to reproduce almost any colour you can see. I say almost because the colour produced by a monitor
is not very pure, and so many hues are not obtainable exactly.
However, they are very limited in displaying
brightnesses. A monitor has a maximum displayable brightness, but the eye can see a several
orders of magnitudes of brightness. This can lead to difficulties when displaying images from
the real world which contain a large range of brightnesses. For example, a photo taken outside
containing the sky and areas of shadow. Later, when I have permission from my good friend
Matt Fairclough, I will explain a method which,
although will not solve the problem, will make it easier to display images with a wide range of
When modelling light on a computer, the three colours are usually handled separately. Except
in unusual circumstances the three colours do not affect each other. Sometimes true colour images
are created by rendering a red, a green and a blue image, then combining them.
Computers generally represent light by the amount of red, green and blue light it contains.
For example, White light is a mixture of equal parts of each. Yellow light is equal parts of red
and green. You might think of all the colours as existing inside a cube. One dimension represents
the red component, another the green component, and the last represents the blue component. The
cube contains all the colours that can be represented by your monitor.
Click here for a colour mixing demo.
The HSV Model
There is another way to think about colour, that tends to be easier for many people
to understand. This is the HSV model. HSV stands for Hue, Saturation and Value:
Again, there are three values here, and all the possible colours can be plotted inside a cube.
Note: This is also sometimes known as HSL, where L stands for Luminance.
Hue: The colour, or relative proportions of red, green and blue.
Saturation: The strength of the colour. This is equivalent to the colour control found on most TV sets.
Value: The intensity. Zero means black. Higher values mean higher intensity.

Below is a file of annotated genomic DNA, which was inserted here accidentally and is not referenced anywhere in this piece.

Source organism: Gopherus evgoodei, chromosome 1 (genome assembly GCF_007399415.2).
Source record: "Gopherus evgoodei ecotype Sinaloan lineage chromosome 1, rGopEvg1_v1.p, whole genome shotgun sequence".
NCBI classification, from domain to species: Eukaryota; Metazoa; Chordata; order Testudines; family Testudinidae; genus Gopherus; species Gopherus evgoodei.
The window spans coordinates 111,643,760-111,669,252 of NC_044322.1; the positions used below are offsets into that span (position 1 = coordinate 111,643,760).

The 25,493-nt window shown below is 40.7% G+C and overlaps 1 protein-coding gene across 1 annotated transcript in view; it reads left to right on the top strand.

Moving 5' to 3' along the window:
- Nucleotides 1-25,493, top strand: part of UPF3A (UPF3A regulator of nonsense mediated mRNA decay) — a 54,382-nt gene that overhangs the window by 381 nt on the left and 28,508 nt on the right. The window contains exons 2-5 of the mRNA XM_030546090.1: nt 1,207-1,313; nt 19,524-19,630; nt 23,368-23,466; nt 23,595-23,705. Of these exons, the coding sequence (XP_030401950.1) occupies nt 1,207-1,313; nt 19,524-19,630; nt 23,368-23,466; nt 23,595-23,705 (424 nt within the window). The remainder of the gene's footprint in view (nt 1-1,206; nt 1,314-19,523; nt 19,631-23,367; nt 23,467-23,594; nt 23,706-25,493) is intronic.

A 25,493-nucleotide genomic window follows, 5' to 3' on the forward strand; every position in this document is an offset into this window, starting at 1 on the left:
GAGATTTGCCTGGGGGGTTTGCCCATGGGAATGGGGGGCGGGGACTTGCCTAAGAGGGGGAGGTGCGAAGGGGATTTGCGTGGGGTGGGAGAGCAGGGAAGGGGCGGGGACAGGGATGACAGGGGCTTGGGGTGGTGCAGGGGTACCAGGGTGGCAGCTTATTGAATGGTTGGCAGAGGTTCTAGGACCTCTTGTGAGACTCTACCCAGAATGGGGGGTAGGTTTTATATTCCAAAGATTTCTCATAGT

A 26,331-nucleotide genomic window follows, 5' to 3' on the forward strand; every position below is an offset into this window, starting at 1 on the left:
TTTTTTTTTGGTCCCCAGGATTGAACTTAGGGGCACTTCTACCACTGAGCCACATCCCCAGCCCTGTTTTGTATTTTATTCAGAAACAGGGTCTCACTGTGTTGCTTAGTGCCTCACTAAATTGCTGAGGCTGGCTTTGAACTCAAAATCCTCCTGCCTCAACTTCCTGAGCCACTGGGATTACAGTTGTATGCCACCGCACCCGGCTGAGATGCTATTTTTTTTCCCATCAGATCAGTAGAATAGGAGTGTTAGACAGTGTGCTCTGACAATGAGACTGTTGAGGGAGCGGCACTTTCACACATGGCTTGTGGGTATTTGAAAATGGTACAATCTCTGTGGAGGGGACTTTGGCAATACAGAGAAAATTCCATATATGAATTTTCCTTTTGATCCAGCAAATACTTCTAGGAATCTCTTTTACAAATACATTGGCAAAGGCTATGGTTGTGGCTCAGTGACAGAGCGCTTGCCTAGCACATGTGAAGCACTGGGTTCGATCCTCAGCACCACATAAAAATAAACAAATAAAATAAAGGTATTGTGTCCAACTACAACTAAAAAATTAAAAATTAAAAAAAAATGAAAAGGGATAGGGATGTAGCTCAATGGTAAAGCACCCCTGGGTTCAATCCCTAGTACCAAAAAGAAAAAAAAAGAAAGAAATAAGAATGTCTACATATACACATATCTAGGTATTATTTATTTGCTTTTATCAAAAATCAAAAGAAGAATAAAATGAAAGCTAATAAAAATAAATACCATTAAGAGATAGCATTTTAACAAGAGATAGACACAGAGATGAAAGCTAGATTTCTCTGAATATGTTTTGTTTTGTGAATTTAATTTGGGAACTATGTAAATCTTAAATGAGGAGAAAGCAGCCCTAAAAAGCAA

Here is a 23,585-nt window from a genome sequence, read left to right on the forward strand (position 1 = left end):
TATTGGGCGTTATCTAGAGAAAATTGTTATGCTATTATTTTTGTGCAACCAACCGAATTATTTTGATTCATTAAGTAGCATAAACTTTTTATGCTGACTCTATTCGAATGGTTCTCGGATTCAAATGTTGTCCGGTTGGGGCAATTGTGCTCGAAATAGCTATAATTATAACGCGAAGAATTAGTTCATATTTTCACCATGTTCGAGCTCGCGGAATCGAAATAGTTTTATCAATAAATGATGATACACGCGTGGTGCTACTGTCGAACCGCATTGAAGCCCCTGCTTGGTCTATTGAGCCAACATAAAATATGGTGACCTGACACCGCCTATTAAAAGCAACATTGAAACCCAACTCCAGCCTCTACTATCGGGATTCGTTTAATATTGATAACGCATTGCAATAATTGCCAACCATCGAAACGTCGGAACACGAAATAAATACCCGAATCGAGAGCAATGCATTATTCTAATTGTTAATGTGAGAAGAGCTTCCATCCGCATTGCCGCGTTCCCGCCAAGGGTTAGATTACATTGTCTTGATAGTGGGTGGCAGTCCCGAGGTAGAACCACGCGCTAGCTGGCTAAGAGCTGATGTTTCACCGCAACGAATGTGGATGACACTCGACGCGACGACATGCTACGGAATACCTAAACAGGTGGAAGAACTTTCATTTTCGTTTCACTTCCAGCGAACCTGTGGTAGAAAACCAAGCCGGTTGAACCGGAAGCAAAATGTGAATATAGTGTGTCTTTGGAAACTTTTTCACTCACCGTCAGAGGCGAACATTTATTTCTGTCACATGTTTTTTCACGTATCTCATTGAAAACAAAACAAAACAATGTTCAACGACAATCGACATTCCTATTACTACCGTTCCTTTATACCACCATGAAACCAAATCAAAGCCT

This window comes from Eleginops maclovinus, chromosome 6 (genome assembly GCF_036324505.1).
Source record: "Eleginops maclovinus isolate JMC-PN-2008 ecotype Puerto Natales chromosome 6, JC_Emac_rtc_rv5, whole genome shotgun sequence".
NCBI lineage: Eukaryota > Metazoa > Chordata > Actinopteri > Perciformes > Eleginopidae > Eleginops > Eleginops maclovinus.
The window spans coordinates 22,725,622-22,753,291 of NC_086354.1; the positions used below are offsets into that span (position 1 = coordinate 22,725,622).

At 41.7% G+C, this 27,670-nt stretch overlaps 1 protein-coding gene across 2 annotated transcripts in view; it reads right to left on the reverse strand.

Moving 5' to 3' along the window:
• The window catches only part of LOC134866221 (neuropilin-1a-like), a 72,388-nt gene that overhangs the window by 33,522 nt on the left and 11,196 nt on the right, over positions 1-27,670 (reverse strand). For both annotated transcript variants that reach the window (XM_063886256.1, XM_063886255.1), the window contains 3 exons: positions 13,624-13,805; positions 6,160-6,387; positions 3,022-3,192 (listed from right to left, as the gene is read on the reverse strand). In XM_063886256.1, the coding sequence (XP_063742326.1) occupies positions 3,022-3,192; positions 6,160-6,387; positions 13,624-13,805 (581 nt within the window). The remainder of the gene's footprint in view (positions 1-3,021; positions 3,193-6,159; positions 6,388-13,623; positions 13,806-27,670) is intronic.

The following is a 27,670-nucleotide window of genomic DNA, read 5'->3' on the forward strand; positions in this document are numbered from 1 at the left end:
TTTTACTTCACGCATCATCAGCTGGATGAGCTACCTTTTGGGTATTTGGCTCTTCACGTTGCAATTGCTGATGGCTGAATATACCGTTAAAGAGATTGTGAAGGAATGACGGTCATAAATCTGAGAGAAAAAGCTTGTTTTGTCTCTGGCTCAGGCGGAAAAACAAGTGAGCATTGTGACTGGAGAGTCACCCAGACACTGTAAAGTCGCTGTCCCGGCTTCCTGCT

Practical Use of Light
Now that the basics of light are out the way, it's time to start thinking about it on a
Assumptions and Simplifications
As I said before, the exact method you choose to use to model light will depend on the
application. There are many assumptions that can be made to increase rendering speed.
Point Light Sources
For mathematical simplicity, light sources are usually considered to be single points in space.
Much of the time, this is not too far from reality. Light bulbs and spotlights tend to be quite
small compared with the objects they are illuminating. This becomes a problem, however, when
you want a scene to be lit by florescent strip lights, or by the sky. In this case, you can
approximate the system by using several dimmer point light sources to approximate a large one.
Calculating the effects caused by light reflecting from one surface onto another is complex
and time consuming. This is quite a reasonable assumption for objects in space. Space is so huge
compared to the objects it contains, that the effect of multiple reflections is negligible.
However, the difference between single and multiple reflections is quite noticeable in a small
room with white walls. Objects that are in direct shadow are still lit by light reflecting off
Although shadows can provide the viewer with lots of useful information about
the depth of a scene, removing them is not necessarily a great loss. Depending
on the circumstances, it is often possible to make assumptions about shadows.
For example, you might be making a flight sim. In this case, seeing the
shadows of aircraft can be very important in determining their distance from
the ground. The world of a flight sim is quite simple, quite flat with one
main light source, the sun, and all the objecs are fairly small and spread
out. This means that the you can easily get away with only rendering shadows
on the land from the aircraft. You needn't bother drawing shadows on the
planes themselves. The same tends to be true for other similar games.
Scenes with static light sources and scenery will also have static shadows. It is possible
to precalculate the positions of shadows once. Then, this information can be used to render
shadows quickly. Quake used this system to good effect. All the shadows are calculated when a
map is built. The shadows are stored as shadow 'maps' which are then combined with the textures